Ban large power projects to cut 67% of CER oversupply – researchers
Large-scale power projects should be banned from the clean development mechanism (CDM) to cut the existing oversupply of offset credits and restore the environmental integrity of the mechanism, researchers at the Stockholm Institute for the Environment (SEI) recommended in a report published on Tuesday. It comes less than a week ahead of the Parties of Conference (COP)18 Doha summit.
The research was sparked by the question of how to tackle the 1.25bn oversupply of certified emission reductions (CERs), which has heavily weighed on the price of these credits in the secondary EU emissions trading system (ETS) market.
The CDM Policy Dialogue High Level Panel, which was set up to examine the state and future of the CDM, has outlined a number of ways to deal with the oversupply, including the option of setting up a fund to buy the surplus, or changing the mechanism's quality restrictions.
"It occurred to us there could be a simpler and potentially more effective fix to the oversupply: cease issuance of CERs from large-scale power supply projects," one of the report's researchers said in a statement.
According to the report, over 1.6bn CERs could be generated from large power supply projects, including coal, gas, wind or hydro, over the course of phase III (2013-2020) under the CDM's rules.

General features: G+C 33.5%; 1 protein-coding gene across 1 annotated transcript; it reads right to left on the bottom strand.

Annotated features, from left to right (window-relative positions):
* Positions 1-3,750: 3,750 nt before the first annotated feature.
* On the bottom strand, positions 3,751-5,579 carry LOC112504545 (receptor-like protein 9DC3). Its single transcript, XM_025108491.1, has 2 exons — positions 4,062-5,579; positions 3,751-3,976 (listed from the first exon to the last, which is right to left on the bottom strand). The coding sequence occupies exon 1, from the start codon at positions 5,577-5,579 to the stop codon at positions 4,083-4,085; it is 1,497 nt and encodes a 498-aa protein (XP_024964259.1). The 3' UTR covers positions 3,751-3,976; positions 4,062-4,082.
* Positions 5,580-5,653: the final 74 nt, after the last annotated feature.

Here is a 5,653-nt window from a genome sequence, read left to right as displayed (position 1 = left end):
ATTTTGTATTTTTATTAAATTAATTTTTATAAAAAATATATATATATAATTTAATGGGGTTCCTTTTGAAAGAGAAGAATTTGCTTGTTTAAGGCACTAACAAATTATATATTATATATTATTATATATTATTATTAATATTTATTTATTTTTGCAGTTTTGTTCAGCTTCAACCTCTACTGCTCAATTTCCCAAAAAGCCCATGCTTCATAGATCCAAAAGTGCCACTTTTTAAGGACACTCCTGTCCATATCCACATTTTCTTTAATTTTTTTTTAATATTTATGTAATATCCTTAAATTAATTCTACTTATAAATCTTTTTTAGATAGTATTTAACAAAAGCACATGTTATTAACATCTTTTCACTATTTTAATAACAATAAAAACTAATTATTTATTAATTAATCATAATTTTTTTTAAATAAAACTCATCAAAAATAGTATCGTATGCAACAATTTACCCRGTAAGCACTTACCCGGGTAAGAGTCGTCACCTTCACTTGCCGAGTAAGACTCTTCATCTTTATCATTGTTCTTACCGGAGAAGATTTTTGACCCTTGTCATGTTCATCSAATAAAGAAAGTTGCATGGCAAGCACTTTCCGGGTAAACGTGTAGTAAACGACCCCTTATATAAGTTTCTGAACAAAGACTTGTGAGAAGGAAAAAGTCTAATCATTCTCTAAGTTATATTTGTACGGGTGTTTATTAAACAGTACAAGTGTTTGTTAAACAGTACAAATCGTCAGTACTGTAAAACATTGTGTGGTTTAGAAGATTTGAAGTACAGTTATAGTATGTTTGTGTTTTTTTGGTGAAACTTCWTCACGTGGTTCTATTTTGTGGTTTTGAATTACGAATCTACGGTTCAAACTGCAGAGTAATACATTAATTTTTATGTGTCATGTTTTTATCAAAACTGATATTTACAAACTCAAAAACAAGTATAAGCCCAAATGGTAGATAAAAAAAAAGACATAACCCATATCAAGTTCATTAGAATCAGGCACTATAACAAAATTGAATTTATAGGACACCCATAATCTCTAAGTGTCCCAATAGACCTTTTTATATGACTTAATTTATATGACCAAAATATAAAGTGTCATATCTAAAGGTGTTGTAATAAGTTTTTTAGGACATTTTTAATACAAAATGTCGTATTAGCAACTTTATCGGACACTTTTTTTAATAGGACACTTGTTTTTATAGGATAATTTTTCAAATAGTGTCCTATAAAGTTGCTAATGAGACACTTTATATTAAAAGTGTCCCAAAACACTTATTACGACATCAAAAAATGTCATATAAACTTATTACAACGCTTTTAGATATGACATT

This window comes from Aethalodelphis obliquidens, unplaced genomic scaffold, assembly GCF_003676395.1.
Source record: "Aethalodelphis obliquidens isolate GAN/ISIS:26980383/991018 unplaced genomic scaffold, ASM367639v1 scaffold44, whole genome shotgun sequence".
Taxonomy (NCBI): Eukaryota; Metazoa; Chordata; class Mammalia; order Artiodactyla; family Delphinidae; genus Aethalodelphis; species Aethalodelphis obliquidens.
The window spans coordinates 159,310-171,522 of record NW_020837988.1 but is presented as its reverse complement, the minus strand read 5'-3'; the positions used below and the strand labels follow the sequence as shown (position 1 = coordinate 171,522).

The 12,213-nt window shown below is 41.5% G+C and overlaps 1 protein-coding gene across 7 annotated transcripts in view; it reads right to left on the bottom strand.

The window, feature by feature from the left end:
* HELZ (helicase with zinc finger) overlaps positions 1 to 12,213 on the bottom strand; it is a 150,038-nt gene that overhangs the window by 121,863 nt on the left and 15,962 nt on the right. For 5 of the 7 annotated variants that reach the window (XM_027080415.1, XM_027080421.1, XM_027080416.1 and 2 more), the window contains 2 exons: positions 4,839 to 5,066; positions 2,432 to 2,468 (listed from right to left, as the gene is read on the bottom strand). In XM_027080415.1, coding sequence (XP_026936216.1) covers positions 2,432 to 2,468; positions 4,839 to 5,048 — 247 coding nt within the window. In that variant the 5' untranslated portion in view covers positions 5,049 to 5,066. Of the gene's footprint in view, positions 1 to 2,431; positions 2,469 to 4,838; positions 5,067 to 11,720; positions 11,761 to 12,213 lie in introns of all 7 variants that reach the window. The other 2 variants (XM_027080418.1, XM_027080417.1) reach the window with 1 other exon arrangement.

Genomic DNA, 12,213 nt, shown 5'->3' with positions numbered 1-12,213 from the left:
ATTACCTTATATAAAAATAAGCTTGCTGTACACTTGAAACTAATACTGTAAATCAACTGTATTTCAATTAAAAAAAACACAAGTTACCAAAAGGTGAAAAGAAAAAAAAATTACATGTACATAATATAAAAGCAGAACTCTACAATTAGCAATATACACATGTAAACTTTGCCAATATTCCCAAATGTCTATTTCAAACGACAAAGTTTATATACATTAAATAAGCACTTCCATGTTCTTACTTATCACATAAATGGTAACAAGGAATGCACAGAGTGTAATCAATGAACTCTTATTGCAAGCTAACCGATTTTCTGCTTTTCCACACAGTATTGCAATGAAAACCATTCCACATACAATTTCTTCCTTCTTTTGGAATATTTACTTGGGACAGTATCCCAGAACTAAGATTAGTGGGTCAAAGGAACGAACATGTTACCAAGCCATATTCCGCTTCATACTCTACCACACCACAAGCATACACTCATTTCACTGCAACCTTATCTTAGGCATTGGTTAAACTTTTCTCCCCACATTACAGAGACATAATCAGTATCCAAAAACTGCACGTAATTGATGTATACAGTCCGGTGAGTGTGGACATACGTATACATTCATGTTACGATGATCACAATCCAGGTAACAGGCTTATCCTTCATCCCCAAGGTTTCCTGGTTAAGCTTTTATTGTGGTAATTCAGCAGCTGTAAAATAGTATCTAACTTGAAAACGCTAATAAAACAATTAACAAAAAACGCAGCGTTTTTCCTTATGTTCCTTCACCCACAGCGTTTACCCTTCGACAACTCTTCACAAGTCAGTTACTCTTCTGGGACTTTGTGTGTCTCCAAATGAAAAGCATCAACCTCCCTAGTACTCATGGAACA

"That is roughly two-thirds of the total 2.5m CERs that the high level panel estimates will be generated in that period," it said.
CER prices have crashed in the EU ETS amid oversupply. The CER December 2012 benchmark contract closed at €0.85/tonne of CO2 equivalent (tCO2e) on Monday, down 87% compared with a closing price of €6.60/tCO2e on the same day in 2011.
While banning such projects would cut the oversupply without requiring additional funds to do so, it would also improve the environmental integrity of the CDM, the researchers added.
"Given the high share of large-scale power projects in the CDM pipeline and in many project developers' portfolios, the transition would be challenging... but it is feasible," the SEI statement added.
The EU has previously suggested it could curb the oversupply through further restrictions on CERs, even if the UN does not introduce additional quality restrictions, after an EU-commissioned SEI report last year also slammed large hydro projects for failing to cut emissions beyond a "business as usual" scenario (see EDCM 19 December 2011).
The EU already places certain conditions on CERs from hydro projects with a capacity above 20MW. Under the emissions trading linking directive, states are obliged to check that the projects meet criteria set out in the 2009 World Commission report on dams, before they approve the imports of these credits into the EU ETS.
A blanket EU-wide ban could instead make it impossible to use certain CERs for compliance, no matter whether a state had previously allowed the import. MLDB
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